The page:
James seems to be telling us in verse 2:21 that it was at this point that Abraham’s faith was fulfilled and he was considered righteous before God. Is this so?
Gen. 15:1 After these things the word of the LORD came to Abram in a vision, saying, “Do not be afraid, Abram. I am your shield, your exceedingly great reward.” 2 But Abram said, “Lord GOD, what will You give me, seeing I go childless, and the heir of my house is Eliezer of Damascus?” 3 Then Abram said, “Look, You have given me no offspring; indeed one born in my house is my heir!” 4 And behold, the word of the LORD came to him, saying, “This one shall not be your heir, but one who will come from your own body shall be your heir.” 5 Then He brought him outside and said, “Look now toward heaven, and count the stars if you are able to number them.” And He said to him, “So shall your descendants be.” 6 And he believed in the LORD, and He accounted it to him for righteousness.
We see then that in Gen. 15, while Abraham was still childless, he believed God and was declared righteous, or justified by his faith alone. Several years later (perhaps as many as 30 years, scholars disagree on Isaac’s age) did Abraham “do the works” of sacrificing Isaac on the altar. Abraham’s willingness to offer Isaac as a sacrifice was a “good work” flowing out of a pre-existing faith in God, and it was his faith alone (Gen. 15) that made him righteous.
We see this same pattern of faith, followed by action, in the portion of the Bible which has come to be known as the “faithful hall of fame” in Hebrews 11.
Heb. 11:7 By faith Noah, being divinely warned of things not yet seen, moved with godly fear, prepared an ark for the saving of his household,
Heb. 11:8 By faith Abraham obeyed when he was called to go out to the place which he would receive as an inheritance.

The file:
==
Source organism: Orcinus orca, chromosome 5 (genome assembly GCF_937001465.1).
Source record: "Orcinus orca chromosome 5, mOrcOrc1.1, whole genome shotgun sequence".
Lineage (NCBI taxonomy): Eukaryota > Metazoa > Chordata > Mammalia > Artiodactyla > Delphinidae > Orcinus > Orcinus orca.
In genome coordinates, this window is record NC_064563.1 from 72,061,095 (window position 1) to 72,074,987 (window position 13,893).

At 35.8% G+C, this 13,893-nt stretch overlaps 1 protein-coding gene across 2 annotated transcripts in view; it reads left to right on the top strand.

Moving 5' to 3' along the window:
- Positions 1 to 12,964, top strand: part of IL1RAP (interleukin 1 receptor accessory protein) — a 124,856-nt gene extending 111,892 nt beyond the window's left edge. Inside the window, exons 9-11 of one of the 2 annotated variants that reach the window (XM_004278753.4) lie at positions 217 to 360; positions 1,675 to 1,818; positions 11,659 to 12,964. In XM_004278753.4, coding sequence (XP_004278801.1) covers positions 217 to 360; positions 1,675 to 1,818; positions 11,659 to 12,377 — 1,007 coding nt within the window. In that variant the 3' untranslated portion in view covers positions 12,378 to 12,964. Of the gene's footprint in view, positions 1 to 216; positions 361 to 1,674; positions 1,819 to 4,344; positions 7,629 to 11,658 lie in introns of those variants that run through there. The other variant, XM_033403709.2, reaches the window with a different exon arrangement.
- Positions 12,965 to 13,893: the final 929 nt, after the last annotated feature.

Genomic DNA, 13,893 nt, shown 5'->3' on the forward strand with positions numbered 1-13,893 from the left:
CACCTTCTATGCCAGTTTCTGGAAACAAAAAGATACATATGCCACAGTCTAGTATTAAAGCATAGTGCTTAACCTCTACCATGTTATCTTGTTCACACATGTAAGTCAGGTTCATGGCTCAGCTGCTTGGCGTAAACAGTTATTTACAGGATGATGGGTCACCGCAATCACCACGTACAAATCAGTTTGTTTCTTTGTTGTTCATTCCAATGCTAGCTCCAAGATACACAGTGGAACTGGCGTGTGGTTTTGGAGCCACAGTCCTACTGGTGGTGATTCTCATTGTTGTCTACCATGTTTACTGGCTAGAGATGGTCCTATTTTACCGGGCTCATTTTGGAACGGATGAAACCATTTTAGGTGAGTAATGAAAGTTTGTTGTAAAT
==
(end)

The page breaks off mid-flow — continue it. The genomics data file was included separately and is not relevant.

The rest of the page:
Heb. 11:17 By faith Abraham, when he was tested, offered up Isaac,
Heb. 11:24 By faith Moses, when he became of age, refused to be called the son of Pharaoh’s daughter, 25 choosing rather to suffer affliction with the people of God than to enjoy the passing pleasures of sin,
Heb. 11:30 By faith the walls of Jericho fell down after they were encircled for seven days.
Heb. 11:31 By faith the harlot Rahab did not perish with those who did not believe, when she had received the spies with peace.
Example after example of those who had faith in God, and then acted in accordance with that faith.
We are familiar with Ephesians 2:8-9, which reads: “For by grace you have been saved through faith, and that not of yourselves; it is the gift of God, not of works, lest anyone should boast.” Most people stop reading there and fail to read the next verse: “For we are His workmanship, created in Christ Jesus for good works, which God prepared beforehand that we should walk in them.”
26 For just as the body without the spirit is dead, so also faith without works is dead.
Summary: There is no discrepancy between Paul and James.
By “faith” Paul means “trusting in Christ.”
But James means “verbal profession” when he uses “faith.”
By “justified” Paul means “declared righteous before God.”
James uses the word “justified” to mean “proven as genuine before others.”
Paul argues that one can only be saved from sin through trusting in Christ as Savior; one can never earn salvation by being good.